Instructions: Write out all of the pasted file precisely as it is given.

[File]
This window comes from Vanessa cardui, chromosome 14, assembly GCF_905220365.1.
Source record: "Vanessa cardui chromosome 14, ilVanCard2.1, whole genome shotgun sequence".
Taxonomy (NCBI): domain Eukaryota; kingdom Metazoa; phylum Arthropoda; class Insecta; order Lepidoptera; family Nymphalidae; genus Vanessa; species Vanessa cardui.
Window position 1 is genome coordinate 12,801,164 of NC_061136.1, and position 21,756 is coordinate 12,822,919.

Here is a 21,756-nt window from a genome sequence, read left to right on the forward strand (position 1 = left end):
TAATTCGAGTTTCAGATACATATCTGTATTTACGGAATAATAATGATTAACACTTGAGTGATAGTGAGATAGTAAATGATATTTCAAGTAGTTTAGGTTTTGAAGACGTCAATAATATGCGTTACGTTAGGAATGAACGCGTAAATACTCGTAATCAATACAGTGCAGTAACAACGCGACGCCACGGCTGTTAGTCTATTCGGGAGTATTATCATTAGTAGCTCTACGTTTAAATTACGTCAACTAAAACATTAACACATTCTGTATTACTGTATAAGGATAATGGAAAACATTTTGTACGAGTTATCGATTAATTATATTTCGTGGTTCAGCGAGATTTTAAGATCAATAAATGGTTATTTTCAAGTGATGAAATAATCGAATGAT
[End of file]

This window comes from Vanessa cardui, chromosome 14, assembly GCF_905220365.1.
Source record: "Vanessa cardui chromosome 14, ilVanCard2.1, whole genome shotgun sequence".
Taxonomy (NCBI): domain Eukaryota; kingdom Metazoa; phylum Arthropoda; class Insecta; order Lepidoptera; family Nymphalidae; genus Vanessa; species Vanessa cardui.
Window position 1 is genome coordinate 12,801,164 of NC_061136.1, and position 21,756 is coordinate 12,822,919.

Here is a 21,756-nt window from a genome sequence, read left to right on the forward strand (position 1 = left end):
TAATTCGAGTTTCAGATACATATCTGTATTTACGGAATAATAATGATTAACACTTGAGTGATAGTGAGATAGTAAATGATATTTCAAGTAGTTTAGGTTTTGAAGACGTCAATAATATGCGTTACGTTAGGAATGAACGCGTAAATACTCGTAATCAATACAGTGCAGTAACAACGCGACGCCACGGCTGTTAGTCTATTCGGGAGTATTATCATTAGTAGCTCTACGTTTAAATTACGTCAACTAAAACATTAACACATTCTGTATTACTGTATAAGGATAATGGAAAACATTTTGTACGAGTTATCGATTAATTATATTTCGTGGTTCAGCGAGATTTTAAGATCAATAAATGGTTATTTTCAAGTGATGAAATAATCGAATGAT